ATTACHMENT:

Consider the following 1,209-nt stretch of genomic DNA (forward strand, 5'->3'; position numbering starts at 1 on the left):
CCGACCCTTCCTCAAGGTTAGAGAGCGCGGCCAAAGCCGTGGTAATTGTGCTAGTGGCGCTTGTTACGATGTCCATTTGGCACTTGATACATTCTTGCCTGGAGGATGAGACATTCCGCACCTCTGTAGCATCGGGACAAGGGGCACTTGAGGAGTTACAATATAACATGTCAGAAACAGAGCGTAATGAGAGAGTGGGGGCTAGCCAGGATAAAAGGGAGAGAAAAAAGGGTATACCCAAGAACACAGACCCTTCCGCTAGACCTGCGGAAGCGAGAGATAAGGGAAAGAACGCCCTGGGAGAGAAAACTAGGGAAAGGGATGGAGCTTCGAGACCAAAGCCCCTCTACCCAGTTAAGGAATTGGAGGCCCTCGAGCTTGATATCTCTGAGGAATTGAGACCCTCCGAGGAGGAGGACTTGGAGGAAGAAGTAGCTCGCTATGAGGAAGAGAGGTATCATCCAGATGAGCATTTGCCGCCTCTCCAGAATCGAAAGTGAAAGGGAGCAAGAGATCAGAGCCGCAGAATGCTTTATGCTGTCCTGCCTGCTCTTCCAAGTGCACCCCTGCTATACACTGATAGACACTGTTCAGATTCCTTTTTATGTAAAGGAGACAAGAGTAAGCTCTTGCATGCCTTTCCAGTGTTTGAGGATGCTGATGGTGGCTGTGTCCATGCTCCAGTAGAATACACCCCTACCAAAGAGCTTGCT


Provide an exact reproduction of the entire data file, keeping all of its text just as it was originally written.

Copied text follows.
Consider the following 1,209-nt stretch of genomic DNA (forward strand, 5'->3'; position numbering starts at 1 on the left):
CCGACCCTTCCTCAAGGTTAGAGAGCGCGGCCAAAGCCGTGGTAATTGTGCTAGTGGCGCTTGTTACGATGTCCATTTGGCACTTGATACATTCTTGCCTGGAGGATGAGACATTCCGCACCTCTGTAGCATCGGGACAAGGGGCACTTGAGGAGTTACAATATAACATGTCAGAAACAGAGCGTAATGAGAGAGTGGGGGCTAGCCAGGATAAAAGGGAGAGAAAAAAGGGTATACCCAAGAACACAGACCCTTCCGCTAGACCTGCGGAAGCGAGAGATAAGGGAAAGAACGCCCTGGGAGAGAAAACTAGGGAAAGGGATGGAGCTTCGAGACCAAAGCCCCTCTACCCAGTTAAGGAATTGGAGGCCCTCGAGCTTGATATCTCTGAGGAATTGAGACCCTCCGAGGAGGAGGACTTGGAGGAAGAAGTAGCTCGCTATGAGGAAGAGAGGTATCATCCAGATGAGCATTTGCCGCCTCTCCAGAATCGAAAGTGAAAGGGAGCAAGAGATCAGAGCCGCAGAATGCTTTATGCTGTCCTGCCTGCTCTTCCAAGTGCACCCCTGCTATACACTGATAGACACTGTTCAGATTCCTTTTTATGTAAAGGAGACAAGAGTAAGCTCTTGCATGCCTTTCCAGTGTTTGAGGATGCTGATGGTGGCTGTGTCCATGCTCCAGTAGAATACACCCCTACCAAAGAGCTTGCT